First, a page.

Frank: It's certainly the most controllable. ... I imagine after all this time you've been growing, you've probably tried just about every indoor light source? I have never used plasma lighting, but I think I've used all the rest of them — the LEDs, the fluorescents, and now I've even been doing ceramic bulbs. Have you tried those yet?

Holmes: I haven't. It's something I really want to experiment with. We've done testing mainly on HIDs [high-intensity discharge], obviously single-ended and double-ended bulbs. We've done testing with fluorescent lighting, T5s, and with LEDs.

Frank: Do you use the T5s for your mothers?

Holmes: Yes ... and our clones.

Frank: So, what about the future here? How do you think this is all going to work out?

Holmes: The data shows that extraction is getting more popular, and extraction is easier to make a consistent product, so obviously the future is extraction, probably things like vape pens and edibles.

And indoor cultivation is expensive and takes a lot of power. There are a lot of upfront costs, and obvioulsy outdoor and greenhouse are cheaper. ...

But, I think, still – because of the environmental control you have indoors for really high-grade, connoisseur flower, I don't think indoor will [go away]. …

Frank: I tend to agree with you. I think the indoor product will be around forever. It's just a matter of how large a piece of the pie it's going to have.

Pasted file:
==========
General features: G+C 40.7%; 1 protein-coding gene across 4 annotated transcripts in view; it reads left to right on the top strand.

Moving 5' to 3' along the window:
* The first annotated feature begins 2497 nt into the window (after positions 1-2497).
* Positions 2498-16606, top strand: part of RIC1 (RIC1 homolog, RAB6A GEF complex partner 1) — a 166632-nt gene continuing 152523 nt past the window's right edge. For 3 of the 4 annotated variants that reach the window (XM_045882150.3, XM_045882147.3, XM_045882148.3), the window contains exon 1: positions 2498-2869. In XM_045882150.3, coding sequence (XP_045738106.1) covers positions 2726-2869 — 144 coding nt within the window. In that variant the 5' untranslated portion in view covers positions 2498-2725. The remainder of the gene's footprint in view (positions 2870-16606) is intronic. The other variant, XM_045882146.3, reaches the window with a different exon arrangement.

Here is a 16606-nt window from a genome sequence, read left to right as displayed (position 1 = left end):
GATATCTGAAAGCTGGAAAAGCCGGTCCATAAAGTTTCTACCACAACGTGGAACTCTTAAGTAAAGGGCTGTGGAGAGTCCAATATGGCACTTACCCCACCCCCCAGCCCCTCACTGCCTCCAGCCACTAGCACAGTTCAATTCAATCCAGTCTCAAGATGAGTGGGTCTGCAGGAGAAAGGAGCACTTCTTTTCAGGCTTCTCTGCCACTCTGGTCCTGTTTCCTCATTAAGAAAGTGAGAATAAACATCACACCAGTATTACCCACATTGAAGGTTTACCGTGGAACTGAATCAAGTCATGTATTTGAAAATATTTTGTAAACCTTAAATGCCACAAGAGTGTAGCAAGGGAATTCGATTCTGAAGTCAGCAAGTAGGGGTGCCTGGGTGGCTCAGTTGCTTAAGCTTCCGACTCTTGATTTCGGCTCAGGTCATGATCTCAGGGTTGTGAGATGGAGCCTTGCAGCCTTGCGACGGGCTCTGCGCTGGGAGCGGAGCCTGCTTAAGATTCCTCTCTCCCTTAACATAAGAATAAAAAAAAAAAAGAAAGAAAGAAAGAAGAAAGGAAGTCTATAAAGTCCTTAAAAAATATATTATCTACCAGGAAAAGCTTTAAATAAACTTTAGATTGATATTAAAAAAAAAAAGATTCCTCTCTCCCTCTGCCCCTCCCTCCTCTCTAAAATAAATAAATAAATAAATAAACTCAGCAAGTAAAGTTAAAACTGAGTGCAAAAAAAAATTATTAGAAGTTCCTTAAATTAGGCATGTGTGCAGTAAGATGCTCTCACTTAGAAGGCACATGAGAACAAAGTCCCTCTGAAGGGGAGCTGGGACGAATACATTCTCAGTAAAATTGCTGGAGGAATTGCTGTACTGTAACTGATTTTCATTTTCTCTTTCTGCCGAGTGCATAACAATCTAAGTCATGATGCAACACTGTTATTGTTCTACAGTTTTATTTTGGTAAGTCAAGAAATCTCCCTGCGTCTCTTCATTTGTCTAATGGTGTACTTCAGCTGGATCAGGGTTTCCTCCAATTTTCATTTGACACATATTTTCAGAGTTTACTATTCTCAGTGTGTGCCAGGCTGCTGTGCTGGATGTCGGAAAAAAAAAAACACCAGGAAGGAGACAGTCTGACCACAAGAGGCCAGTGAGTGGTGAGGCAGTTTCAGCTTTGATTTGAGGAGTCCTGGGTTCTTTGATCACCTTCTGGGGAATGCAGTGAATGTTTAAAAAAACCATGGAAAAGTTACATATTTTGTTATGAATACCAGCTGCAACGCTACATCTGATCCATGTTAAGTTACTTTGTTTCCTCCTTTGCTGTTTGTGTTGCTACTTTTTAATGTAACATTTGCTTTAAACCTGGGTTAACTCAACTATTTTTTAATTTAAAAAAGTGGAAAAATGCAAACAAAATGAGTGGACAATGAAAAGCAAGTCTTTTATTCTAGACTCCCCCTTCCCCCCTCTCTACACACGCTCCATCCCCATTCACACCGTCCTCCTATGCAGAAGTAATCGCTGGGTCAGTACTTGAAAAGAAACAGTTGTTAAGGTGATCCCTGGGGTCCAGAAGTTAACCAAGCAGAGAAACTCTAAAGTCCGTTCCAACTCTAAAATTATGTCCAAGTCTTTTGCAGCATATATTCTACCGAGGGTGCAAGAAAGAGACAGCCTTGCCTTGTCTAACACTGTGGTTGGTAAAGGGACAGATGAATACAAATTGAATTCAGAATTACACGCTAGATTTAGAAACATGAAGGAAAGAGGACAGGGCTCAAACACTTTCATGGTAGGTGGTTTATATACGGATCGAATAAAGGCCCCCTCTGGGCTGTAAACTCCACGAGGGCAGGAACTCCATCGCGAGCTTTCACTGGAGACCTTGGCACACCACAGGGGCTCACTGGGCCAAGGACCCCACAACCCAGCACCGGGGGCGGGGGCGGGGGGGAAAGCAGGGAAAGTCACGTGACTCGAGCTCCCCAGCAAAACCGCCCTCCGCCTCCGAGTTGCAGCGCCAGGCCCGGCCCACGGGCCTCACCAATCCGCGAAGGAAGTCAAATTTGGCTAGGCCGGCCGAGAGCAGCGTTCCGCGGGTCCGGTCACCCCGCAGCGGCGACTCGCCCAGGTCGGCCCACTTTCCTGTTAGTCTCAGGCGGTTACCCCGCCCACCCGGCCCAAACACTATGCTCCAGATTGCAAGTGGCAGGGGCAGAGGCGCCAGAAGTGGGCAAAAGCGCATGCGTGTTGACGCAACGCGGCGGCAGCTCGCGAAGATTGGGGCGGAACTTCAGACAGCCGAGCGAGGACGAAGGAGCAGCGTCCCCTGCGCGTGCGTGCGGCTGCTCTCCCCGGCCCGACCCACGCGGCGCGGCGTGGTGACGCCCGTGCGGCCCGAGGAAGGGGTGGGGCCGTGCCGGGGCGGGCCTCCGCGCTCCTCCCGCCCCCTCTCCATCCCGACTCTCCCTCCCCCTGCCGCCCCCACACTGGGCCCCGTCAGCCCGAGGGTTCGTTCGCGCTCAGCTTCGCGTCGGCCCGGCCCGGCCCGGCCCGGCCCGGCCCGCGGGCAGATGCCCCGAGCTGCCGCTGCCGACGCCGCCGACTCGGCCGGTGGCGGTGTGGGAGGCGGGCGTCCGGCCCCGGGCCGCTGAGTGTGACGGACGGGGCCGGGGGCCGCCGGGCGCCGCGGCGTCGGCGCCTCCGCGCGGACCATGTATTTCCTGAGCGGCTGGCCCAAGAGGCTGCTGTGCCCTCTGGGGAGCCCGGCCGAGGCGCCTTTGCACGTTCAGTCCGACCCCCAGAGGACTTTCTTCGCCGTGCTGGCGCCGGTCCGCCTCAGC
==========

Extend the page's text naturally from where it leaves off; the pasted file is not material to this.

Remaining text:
Photo by Rmax Goodwin

About the Interviewer:Mel Frank has been writing about cannabis since 1971. He has co-authored and authored three internationally known and translated books on cannabis cultivation, and in 1988, he founded Red Eye Press, publishing his “Marijuana Grower's Insider's Guide” as well as updated versions of the “Marijuana Grower's Guide Deluxe.” He also edited and published Rob Clarke's “Hashish!” in 1998, which revolutionized hashish-making worldwide.

His photographs have been made into posters, calendars and trading cards, and reproduced as art, and hundreds have appeared in books by Rob Clarke, Ken Morrow, Ed Rosenthal and Jorge Cervantes.

He has lectured at Oaksterdam University and judged numerous cannabis competitions in the United States and the Netherlands. He currently collaborates with a network of cannabis researchers, works as a consultant and is the senior advisor to several California-based marijuana companies.